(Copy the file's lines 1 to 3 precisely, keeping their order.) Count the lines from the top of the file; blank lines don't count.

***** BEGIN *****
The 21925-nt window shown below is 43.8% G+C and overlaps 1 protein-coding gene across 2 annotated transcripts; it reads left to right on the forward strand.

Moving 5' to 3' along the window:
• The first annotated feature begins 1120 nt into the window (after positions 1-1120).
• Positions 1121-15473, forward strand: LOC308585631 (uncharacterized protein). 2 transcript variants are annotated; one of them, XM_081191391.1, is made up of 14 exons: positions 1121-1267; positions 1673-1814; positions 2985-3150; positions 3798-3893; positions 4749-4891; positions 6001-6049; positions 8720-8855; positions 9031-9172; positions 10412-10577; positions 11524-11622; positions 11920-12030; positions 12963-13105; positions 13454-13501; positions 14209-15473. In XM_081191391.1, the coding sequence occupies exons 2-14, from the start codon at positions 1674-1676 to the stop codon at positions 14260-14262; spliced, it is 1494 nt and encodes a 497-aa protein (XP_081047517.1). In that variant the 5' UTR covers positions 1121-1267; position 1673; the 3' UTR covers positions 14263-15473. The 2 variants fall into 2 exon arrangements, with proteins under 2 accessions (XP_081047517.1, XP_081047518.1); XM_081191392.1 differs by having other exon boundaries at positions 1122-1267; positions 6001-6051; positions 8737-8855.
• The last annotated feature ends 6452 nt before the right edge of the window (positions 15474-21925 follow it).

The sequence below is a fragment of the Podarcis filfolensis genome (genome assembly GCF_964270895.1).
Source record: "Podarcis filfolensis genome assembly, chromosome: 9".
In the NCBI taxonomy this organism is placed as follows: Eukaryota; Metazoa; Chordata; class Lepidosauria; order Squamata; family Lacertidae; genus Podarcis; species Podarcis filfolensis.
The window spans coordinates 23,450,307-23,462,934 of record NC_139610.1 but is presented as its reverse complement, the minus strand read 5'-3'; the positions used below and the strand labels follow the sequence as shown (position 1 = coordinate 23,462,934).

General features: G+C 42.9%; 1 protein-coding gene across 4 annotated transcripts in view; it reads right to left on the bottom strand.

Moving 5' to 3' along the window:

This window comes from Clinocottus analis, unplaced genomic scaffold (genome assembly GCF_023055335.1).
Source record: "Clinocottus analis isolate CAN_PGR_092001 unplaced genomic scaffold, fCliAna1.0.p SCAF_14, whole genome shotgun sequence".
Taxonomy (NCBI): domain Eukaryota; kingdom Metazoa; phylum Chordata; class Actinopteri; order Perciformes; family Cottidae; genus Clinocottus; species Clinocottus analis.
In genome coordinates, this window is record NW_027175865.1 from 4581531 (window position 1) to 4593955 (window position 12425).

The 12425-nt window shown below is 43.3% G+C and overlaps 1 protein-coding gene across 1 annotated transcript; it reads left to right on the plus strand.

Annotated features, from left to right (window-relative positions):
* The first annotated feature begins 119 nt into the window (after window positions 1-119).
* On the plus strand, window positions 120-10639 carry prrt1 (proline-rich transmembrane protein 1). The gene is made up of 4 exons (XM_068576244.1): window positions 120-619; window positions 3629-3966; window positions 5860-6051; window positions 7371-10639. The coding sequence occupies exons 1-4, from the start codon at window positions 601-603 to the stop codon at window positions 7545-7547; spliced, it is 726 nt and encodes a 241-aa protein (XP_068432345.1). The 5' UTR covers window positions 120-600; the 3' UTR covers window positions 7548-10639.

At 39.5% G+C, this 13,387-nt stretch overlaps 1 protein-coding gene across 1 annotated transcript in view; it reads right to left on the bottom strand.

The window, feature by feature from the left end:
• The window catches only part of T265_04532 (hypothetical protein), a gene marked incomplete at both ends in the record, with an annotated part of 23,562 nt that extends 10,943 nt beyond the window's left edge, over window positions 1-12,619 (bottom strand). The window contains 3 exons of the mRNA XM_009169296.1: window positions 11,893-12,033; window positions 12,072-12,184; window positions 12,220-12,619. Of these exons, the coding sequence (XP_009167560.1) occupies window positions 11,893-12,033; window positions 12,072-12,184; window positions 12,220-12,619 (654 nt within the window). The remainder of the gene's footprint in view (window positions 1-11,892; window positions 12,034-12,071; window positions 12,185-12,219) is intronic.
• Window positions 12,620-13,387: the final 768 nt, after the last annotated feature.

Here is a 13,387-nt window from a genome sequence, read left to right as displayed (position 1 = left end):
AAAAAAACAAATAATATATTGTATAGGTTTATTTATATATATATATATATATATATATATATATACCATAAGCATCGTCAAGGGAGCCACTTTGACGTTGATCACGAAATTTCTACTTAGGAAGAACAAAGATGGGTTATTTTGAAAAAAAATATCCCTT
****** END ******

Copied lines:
The 21925-nt window shown below is 43.8% G+C and overlaps 1 protein-coding gene across 2 annotated transcripts; it reads left to right on the forward strand.

Moving 5' to 3' along the window:
• The first annotated feature begins 1120 nt into the window (after positions 1-1120).